January 12, 2012 will be the 100 year anniversary of the 'Bread and Roses' textile workers Strike in Lawrence, Mass. The dire conditions leading up to the strike remind some of the current socio-political climate and offer lessons for workers' struggles today.
The Boston Globe reports today:
The action, known as the Bread and Roses Strike, not only called attention to horrific conditions in the mills, but also to the concentration of wealth and power in the United States, an issue that 100 years later would spur protesters to Occupy Wall Street, Boston, and other cities across the country.
The essence of the Lawrence strike resonates loudly in today’s Main Street vs. Wall Street fight, with income disparities brought to light by the 1912 walkout reexamined through the lens of high unemployment, a shrinking middle class, and the view that most economic benefits have flowed to the wealthiest Americans. [...]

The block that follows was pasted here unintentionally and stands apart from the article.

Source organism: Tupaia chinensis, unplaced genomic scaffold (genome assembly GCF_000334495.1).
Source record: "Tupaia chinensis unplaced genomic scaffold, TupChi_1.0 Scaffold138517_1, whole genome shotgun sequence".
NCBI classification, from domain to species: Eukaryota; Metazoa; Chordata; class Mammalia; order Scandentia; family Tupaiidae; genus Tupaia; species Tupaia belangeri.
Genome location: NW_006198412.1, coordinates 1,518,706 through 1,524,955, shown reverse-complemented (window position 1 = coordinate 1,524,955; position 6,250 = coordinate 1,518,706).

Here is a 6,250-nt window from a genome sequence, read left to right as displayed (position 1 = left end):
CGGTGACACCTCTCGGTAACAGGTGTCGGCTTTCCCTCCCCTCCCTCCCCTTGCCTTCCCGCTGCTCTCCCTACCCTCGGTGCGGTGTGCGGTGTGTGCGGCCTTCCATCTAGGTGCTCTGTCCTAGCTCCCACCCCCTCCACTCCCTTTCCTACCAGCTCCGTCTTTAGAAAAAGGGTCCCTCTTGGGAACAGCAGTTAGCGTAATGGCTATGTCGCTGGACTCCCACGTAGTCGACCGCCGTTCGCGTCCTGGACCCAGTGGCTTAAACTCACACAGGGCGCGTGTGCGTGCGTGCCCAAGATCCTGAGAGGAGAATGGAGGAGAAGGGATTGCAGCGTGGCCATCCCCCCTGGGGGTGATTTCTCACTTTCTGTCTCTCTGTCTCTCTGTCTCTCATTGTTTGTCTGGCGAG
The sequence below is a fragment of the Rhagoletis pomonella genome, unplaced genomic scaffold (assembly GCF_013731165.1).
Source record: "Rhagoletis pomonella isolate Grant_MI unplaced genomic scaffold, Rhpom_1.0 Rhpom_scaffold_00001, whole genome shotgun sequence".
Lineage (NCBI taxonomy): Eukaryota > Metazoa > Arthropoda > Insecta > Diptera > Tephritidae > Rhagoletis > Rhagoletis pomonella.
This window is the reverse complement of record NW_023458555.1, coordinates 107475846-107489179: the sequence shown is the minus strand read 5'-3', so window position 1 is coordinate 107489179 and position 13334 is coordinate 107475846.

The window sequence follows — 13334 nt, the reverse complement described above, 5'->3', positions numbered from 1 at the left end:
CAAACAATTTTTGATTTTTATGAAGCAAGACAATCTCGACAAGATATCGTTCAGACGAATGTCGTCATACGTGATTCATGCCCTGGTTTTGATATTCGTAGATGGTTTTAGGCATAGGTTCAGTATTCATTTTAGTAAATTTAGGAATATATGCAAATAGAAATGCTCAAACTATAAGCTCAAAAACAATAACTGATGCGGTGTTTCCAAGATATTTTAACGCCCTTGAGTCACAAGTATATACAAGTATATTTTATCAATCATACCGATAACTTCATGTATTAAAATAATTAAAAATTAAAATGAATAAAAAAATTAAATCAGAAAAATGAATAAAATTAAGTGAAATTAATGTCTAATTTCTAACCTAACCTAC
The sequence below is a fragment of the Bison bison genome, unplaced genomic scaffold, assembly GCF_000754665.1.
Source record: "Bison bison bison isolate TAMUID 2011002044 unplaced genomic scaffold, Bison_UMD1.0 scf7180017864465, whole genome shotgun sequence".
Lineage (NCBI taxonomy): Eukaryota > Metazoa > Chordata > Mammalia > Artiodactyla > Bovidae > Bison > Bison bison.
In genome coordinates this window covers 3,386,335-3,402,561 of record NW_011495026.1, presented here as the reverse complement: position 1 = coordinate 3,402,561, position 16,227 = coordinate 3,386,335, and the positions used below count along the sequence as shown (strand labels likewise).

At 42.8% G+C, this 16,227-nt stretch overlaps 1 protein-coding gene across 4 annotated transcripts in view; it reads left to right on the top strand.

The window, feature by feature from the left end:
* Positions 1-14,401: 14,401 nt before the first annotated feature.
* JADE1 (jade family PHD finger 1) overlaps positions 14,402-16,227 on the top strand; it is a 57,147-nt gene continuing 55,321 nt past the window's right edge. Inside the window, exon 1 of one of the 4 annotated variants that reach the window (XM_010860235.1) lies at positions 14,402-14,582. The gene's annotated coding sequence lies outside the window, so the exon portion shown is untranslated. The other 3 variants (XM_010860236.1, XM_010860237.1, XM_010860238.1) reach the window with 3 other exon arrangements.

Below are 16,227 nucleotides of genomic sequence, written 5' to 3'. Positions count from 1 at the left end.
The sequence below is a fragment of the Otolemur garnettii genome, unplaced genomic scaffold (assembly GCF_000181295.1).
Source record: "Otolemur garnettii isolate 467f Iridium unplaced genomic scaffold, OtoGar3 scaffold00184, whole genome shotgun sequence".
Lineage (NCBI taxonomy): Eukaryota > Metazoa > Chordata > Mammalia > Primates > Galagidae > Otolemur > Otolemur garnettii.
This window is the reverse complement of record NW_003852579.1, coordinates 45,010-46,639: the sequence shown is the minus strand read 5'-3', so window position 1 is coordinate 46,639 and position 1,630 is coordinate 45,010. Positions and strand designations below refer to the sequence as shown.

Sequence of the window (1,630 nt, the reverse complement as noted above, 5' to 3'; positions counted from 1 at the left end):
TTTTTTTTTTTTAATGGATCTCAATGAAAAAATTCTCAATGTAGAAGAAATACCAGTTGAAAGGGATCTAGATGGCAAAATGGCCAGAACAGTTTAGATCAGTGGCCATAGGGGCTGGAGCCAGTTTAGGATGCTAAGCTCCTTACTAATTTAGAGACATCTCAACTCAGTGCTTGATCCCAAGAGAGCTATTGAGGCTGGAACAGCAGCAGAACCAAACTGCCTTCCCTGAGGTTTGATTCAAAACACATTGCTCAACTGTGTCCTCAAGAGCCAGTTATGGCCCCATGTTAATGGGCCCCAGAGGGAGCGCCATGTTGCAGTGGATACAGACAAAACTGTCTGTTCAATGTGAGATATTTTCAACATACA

The desperation that drove poor textile workers to abandon their jobs for the picket lines is echoed in the frustration that drove people to camp out in financial districts across the country.
James Green, a labor historian at UMass Boston, sees similarities to the 1912 uprising in many recent events, not only in the Occupy movement but in the Tea Party, the aggressive tactics of striking Verizon workers last summer, and customers railing against new Bank of America fees.
Steve Early recently examined contemporary Lawrence for In These Times: